by Frank van Steenbergen
Snapshot from Basurabad, coastal Bangladesh:
The last ten years have seen a transformation of agriculture and economy. New short duration rice varieties have been introduced with 50% extra yields and much shorter growing periods making it possible possible to use the land for one or more extra crops. The new varieties also need also more precise micro water management and have caused farmers to make field bunds and simple gated outlet structures. It has brought wealth to farmers as can be seen from new houses and higher motorbike ownership.
With the triple cropping, the rodent population has grown exponentially too. There are no more lean seasons, rodents always have access to food now. Because of small differences in land level, rice fields mature at different times in coastal villages and rats can endlessly move from one field to another. The rodent population soars especially during the flowering season.
There is no systematic control of the rodents. Improved storage – elevated from the ground – have become popular, as otherwise little would be left of the harvest. Some people use traps when there are many rats – but it is better to use these when the rat population is at its lowest, so as to slow down the multiplication later in the year. Keeping aats is gaining popularity. The most spectacular rodent control method is the use of high tension electric wire with usually dozens if not more rats tripping over and falling dead. The electric wire, however, is extremely dangerous and some one is posted all the time while it is live, to make sure no human or domestic animal gets near.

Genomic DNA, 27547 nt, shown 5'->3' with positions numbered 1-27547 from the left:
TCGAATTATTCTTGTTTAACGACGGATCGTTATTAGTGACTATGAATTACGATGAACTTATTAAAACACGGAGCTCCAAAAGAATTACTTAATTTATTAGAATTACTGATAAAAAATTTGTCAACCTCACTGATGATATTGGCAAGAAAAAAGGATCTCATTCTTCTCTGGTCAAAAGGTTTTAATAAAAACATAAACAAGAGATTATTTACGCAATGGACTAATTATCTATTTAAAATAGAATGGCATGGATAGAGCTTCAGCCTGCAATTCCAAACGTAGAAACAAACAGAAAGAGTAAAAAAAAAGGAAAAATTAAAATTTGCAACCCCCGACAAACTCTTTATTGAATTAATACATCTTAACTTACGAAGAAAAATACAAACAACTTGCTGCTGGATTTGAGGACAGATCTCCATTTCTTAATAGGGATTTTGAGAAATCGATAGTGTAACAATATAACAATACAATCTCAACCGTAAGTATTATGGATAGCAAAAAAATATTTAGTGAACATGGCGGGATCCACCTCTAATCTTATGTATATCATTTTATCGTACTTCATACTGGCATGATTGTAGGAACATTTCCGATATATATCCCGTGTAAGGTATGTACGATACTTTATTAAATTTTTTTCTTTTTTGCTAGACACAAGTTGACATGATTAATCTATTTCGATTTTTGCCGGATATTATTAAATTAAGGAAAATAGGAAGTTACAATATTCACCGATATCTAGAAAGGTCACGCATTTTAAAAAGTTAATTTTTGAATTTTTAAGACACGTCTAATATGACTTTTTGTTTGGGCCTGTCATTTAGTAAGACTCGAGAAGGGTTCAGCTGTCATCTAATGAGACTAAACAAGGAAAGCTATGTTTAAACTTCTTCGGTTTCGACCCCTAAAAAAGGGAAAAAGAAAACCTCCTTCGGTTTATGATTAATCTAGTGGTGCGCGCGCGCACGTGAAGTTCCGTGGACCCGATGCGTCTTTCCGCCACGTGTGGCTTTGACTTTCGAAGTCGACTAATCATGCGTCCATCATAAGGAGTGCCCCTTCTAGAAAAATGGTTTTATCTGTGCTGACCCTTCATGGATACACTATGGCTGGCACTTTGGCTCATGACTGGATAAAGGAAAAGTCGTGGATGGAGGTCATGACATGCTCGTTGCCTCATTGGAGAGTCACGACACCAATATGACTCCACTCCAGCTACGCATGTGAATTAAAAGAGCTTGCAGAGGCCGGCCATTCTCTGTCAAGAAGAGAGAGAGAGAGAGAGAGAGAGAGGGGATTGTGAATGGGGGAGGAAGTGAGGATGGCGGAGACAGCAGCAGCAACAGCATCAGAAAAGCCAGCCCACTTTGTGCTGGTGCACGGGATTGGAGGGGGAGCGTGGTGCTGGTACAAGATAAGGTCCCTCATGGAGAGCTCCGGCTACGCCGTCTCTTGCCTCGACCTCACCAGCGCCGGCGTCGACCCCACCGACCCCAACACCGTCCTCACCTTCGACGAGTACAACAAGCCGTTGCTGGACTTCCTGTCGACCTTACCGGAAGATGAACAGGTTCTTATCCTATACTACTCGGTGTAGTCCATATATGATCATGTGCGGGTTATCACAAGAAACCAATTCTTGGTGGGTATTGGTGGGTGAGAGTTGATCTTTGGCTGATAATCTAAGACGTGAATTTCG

There is a case here for ecologically based rodent management (EBRM). In EBRM, access to food, shelter and easy movement of the rodent population is systematically curtailed based on a robust understanding of rodent behaviour (habitat, movement, diurnal patterns, breeding over the seasons). Traps and biological rodenticides are used cleverly, when the population is at the low point. In Basurabad, trap barriers placed early in the season would do well. They consist of a fenced irrigated parcel of land tempting the rodents when there is no food elsewhere, and capturing them with traps placed within this larger trap.
To know more about EBRM, do visit https://www.rodentgreen.com/
Watch this video for a short explanation of EBRM
Listen to this podcast on the rodent problem in agriculture worldwide: